Zioran grinned, clenching his pipe in his teeth. “Well.. I’m certainly not kissing your ass. That’s for certain,” he jokingly chided. “You’d have to tidy that backside up before I plant one on it, priest.”
Redgar takes a deep breath letting the scent of nature fill his nostrils and stretches his arms letting his upper body be embraced by the chill of the night reminding him of his homeland. “So how long have you two been betrothed? You bicker like a couple who can’t come up with a date for the wedding.” Redgar gives Zioran a smile “My recommendation is some time in the fall so your blushing bride can wear his armor without the sweats.”
Her eyes still resting on the heavens, Emmiven wanted to believe the gods watched, even protected them, but the realities of her past and the horrors she’d seen inflicted upon others caused her lingering doubt. Gods. They are like us, she thought. Capable and with good intentions, but distracted by rivals and unable to save everyone who invokes their names. No the gods are not all powerful and some in their apathy wouldn’t help even if they could, but no bother, people like the Harpers, her companions, even herself would fill the gaps and keep the floodgates from overflowing.
Emmiven refused to grin at the bantering; although, she did find the trivial subject matter a welcome relief from heavy thoughts. As the only girl she felt as though she lived in a barracks. In her experience men who live on the edge, whether soldiers, thieves, or sailors, had little need for pleasantries and euphemisms. Why should they? Outside the protection offered by most societies have they not wrestled the right to call a sword a sword? When life is short and brutal, picking one’s words tends to waste valuable breath. Breath best spent elsewhere. Such men are foolish if not direct.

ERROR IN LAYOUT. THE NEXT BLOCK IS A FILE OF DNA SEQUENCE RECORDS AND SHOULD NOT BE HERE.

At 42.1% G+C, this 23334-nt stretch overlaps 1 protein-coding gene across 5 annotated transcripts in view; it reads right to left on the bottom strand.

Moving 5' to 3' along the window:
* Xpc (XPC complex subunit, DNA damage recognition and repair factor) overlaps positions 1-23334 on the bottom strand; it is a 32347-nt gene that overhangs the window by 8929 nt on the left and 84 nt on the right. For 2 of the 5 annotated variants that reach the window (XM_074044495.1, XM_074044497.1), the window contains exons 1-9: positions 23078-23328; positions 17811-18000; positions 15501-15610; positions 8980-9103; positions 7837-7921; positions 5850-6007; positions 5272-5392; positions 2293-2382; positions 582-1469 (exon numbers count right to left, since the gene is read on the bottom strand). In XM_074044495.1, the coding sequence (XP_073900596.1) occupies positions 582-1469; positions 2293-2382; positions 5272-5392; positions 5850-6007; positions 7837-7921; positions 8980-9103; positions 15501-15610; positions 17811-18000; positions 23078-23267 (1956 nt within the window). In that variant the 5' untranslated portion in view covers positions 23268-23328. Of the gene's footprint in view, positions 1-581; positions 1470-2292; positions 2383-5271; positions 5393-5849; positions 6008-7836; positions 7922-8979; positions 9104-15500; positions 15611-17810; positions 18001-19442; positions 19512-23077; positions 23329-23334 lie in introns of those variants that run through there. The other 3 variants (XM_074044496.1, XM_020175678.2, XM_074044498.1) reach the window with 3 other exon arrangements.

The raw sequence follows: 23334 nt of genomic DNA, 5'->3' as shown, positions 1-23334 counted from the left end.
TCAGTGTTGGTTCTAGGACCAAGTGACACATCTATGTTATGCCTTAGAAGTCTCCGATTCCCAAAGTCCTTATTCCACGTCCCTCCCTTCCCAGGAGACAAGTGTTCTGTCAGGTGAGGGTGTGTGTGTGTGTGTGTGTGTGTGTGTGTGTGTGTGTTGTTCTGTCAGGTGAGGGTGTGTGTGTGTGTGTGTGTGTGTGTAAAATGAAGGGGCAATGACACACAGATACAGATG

Her eyebrows arched with amusement at Zioran’s emphasis. Your ass. So that meant the dour swordsman engaged in the practice. As she couldn’t remember a single time the man had been overly nice to anyone, she could only take the phrase in the literal sense. The Nereids? She shook the thought from her mind and would inquire as to the proper interpretation if she didn’t fear she’d picked right. Undoubtedly, such questions would bring about yet more barrack flavored levity.
She downed the dregs from her cup before filling another. She loved the warmth it brought her stomach. No one is sad with a warm belly. It was one of Drustenna’s homegrown proverbs. The Dwarven daughter of a famous general had never been one for propriety either. More than once she’d drag her husband upstairs after telling Emmiven to mind the kitchen. Gilvarr, she’d say, has his own fires to attend. Least to say, the young doppelganger had sought to place such thoughts far from her mind as well.
Emmiven took a moderate pull before raising the kettle to all. “More?” she offered.
Turning his attention to the barbarian, Zioran cocked an eyebrow at the chiding. “Not to worry, wildman. We’re not exclusive. There is room in our hearts for you. No more will you have a bleak and lonely existance.” He puffed on his pipe, as if to emphasize his point, and turned his attention away from Jett’s brother. He was mostly joking, though his words had an implied theme of acceptance as well. Given time, he would likely accept the wildman as a member of the group, barring anything to the contrary, at least.
When Emmiven offered a refill, Zioran batted a hand at her, his thoughts mostly elsewhere. He was staring into the fire again, and it consumed his attention. He let his pipe smolder and burn the leaf he’d stuffed in it, chomping on the stem of the tool absent-mindedly as a trickle of smoke rose from the bowl and the fire crackled.
Redgar looks at Zioran with a smile “Aww I’m touched that your feelings already run so deep.” Then Redgar let out a hearty laugh ending with a genuine smile. Redgar then let out a long sigh and looked back up to the sky “This reminds me of the first time father took me and Tragen, er Jett out camping” Regdar looked around at the others “It was much colder of course, heh you get that far north and everything is a lot colder, it was a peaceful night, and in the morning I was to prove myself to my father that I had what it took to be a Stormrunner.”Regdar smiles while thinking of his family and wondering what has been happening since he set out.